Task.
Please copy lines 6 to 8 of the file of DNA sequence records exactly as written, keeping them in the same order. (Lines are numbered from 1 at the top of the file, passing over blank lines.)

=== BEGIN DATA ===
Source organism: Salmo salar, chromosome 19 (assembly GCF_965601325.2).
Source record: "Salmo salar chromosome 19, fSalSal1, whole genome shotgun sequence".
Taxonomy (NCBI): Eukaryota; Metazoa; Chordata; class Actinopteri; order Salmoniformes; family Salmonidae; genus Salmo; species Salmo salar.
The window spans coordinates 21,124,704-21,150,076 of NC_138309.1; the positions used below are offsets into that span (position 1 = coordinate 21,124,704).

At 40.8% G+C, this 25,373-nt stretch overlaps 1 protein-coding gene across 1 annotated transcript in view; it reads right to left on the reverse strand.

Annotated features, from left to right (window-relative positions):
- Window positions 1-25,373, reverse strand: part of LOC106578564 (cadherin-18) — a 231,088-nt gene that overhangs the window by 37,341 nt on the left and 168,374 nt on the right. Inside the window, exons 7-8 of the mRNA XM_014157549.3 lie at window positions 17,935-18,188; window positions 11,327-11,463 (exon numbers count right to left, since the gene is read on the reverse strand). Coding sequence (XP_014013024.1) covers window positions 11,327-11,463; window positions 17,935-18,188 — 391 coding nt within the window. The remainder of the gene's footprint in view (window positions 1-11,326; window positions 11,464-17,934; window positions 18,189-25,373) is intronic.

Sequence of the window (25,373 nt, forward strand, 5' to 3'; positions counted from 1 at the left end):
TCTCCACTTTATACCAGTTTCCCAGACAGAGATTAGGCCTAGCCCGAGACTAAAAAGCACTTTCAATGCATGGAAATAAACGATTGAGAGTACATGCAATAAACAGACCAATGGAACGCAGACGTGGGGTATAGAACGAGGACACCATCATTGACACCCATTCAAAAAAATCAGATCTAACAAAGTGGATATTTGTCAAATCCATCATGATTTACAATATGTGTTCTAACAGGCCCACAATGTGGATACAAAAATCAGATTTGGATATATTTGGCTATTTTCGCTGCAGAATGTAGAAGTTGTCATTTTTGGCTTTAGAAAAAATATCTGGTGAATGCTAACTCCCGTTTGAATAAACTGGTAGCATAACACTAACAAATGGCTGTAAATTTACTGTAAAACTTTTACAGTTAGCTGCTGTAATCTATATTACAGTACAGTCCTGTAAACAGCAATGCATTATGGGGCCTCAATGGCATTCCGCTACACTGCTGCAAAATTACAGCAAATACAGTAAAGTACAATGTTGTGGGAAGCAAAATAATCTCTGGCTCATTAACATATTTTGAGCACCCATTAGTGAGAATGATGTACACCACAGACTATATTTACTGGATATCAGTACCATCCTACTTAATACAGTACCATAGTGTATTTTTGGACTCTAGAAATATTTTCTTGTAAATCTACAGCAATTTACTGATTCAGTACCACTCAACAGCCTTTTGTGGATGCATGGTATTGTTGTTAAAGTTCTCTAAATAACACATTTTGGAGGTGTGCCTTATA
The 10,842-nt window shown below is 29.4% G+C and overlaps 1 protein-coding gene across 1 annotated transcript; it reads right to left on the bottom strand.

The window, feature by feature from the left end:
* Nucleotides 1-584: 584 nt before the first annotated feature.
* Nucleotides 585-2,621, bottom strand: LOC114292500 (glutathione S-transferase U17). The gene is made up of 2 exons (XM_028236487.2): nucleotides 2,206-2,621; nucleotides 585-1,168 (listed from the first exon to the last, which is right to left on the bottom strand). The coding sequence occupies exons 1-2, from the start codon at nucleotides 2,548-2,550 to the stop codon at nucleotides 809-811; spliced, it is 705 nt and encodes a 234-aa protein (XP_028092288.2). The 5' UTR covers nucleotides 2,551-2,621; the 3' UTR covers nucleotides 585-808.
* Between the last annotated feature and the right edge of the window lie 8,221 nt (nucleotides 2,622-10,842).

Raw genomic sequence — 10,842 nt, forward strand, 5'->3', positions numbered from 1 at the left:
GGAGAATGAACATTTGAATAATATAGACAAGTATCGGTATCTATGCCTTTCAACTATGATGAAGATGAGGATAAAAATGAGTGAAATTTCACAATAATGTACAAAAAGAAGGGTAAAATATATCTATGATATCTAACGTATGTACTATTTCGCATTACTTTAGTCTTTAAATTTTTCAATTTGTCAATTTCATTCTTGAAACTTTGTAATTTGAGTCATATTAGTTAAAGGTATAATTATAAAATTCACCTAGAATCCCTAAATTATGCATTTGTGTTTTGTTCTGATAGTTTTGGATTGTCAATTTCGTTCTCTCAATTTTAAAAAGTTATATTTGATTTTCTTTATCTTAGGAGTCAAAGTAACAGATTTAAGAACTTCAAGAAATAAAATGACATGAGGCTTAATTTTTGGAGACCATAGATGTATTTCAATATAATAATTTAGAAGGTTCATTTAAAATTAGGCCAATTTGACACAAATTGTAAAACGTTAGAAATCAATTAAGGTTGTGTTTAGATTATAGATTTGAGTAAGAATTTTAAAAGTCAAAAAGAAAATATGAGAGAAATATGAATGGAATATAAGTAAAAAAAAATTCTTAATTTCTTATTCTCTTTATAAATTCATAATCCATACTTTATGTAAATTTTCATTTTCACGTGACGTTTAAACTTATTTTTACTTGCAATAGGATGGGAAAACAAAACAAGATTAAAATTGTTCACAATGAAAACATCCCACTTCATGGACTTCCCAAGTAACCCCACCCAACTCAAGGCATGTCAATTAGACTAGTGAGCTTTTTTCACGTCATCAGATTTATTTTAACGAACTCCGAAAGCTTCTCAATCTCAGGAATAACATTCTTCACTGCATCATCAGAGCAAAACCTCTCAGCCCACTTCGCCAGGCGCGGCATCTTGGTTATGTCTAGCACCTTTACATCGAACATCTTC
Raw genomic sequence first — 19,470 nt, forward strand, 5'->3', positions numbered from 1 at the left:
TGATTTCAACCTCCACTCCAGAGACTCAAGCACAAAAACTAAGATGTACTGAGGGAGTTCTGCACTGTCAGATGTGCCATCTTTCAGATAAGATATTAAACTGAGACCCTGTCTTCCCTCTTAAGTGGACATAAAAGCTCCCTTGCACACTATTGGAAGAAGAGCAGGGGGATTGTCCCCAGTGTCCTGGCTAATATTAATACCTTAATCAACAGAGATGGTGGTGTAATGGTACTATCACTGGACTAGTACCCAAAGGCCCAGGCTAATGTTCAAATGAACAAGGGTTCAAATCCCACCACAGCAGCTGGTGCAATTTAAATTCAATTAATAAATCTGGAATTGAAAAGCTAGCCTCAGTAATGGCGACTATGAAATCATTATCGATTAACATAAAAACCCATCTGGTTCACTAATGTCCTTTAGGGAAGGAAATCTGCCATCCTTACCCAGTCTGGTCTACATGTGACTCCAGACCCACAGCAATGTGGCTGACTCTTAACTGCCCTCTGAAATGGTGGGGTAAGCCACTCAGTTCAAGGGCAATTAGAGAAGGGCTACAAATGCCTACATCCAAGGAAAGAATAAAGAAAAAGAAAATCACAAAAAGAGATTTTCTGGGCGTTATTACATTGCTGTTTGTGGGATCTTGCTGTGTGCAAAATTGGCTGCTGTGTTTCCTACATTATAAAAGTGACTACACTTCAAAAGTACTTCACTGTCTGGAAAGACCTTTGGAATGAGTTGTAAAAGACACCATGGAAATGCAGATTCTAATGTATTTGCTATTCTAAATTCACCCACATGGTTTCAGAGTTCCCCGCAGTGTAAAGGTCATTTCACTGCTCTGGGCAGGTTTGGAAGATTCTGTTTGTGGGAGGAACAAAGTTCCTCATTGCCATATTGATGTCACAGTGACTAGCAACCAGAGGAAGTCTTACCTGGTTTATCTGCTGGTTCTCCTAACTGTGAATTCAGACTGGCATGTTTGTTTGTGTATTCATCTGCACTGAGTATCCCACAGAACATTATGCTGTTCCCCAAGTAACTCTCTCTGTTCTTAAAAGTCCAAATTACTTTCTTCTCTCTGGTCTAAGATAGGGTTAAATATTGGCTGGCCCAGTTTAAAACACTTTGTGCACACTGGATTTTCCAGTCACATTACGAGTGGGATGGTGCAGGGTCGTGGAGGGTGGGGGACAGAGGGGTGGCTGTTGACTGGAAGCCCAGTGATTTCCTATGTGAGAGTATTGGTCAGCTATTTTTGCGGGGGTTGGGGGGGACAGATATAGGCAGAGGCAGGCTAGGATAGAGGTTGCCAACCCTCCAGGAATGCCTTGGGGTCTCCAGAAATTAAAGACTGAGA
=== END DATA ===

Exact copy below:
Annotated features, from left to right (window-relative positions):
- Window positions 1-25,373, reverse strand: part of LOC106578564 (cadherin-18) — a 231,088-nt gene that overhangs the window by 37,341 nt on the left and 168,374 nt on the right. Inside the window, exons 7-8 of the mRNA XM_014157549.3 lie at window positions 17,935-18,188; window positions 11,327-11,463 (exon numbers count right to left, since the gene is read on the reverse strand). Coding sequence (XP_014013024.1) covers window positions 11,327-11,463; window positions 17,935-18,188 — 391 coding nt within the window. The remainder of the gene's footprint in view (window positions 1-11,326; window positions 11,464-17,934; window positions 18,189-25,373) is intronic.

Sequence of the window (25,373 nt, forward strand, 5' to 3'; positions counted from 1 at the left end):